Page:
Introduction to Homeschooling
The Whys & Hows of Homeschooling
As many as 2 million children nationwide (with a projected increase of 7-15%
per year) learn at home in kitchens converted to classrooms. That makes
homeschooling the fastest growing educational alternative in the country
Parents homeschool their children for a variety of reasons:
- Some have educational philosophies or religious beliefs that are inconsistent
with public and private schooling.
- Others begin homeschooling to rescue their children from the de-socialization
taking place on school campuses - to prevent exposure to drugs, gangs, and risky
- Parents choose homeschooling to achieve academic excellence by custom-tailoring
a curriculum suited to their child's interests, learning styles, and needs. Most
students, including those with learning differences or special needs flourish in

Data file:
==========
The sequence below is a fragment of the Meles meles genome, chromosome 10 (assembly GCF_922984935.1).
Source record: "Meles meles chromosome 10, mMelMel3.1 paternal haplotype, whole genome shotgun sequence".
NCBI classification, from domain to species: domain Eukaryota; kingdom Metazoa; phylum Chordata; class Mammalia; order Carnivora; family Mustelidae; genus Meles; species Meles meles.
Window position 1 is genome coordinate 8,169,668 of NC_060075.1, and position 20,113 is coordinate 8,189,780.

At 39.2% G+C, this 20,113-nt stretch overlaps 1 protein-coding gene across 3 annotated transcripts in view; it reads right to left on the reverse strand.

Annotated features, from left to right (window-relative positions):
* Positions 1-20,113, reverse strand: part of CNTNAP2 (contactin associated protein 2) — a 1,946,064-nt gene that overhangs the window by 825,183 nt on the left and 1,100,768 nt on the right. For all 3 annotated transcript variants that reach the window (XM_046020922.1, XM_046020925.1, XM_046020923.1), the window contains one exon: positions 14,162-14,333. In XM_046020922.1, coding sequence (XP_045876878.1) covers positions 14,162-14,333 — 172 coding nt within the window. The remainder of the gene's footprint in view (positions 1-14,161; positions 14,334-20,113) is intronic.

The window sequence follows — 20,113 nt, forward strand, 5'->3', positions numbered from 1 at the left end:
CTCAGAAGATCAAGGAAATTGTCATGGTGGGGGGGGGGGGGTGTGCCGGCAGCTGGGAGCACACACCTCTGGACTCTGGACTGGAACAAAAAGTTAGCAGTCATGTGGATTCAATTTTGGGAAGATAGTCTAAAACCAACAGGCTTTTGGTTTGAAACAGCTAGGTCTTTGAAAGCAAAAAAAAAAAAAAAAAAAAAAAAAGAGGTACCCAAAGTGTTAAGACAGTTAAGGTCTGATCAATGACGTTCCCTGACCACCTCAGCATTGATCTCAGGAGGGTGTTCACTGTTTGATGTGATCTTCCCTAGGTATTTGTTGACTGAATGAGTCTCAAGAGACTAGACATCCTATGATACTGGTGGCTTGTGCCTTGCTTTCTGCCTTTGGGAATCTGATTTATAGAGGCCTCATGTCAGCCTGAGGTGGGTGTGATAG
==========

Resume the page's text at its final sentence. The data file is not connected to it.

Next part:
the one-on-one environment of a homeschool.
The latest nationwide studies of religious and secular homeschooled students support
the claim of homeschooling proponents that home education is more successful than
public education. The National Home Education Research Institute reports that homeschooled
students scored, on the average, in the 80th to 87th percentiles on standardized academic
achievement tests. The national average for public schooled children is the 50th percentile.
The successful, documented track record of homeschoolers is one reason that
college admissions panels have adapted their application process for the
home educated. Homeschoolers have been accepted at major universities and
colleges including Harvard, Yale, Massachusetts Institute of Technology,
Stanford University, all of the University
of California campuses, and even the U.S. Military Academies.
How do homeschooling parents go about teaching their children at home? There
is no one right way to homeschool and no one-size-fits-all mindset. Many agree
that developing a personal educational philosophy is a good way to start. Homeschooling
advocate, Jackie Orsi, a former Trustee with the California Homeschool Network, elaborated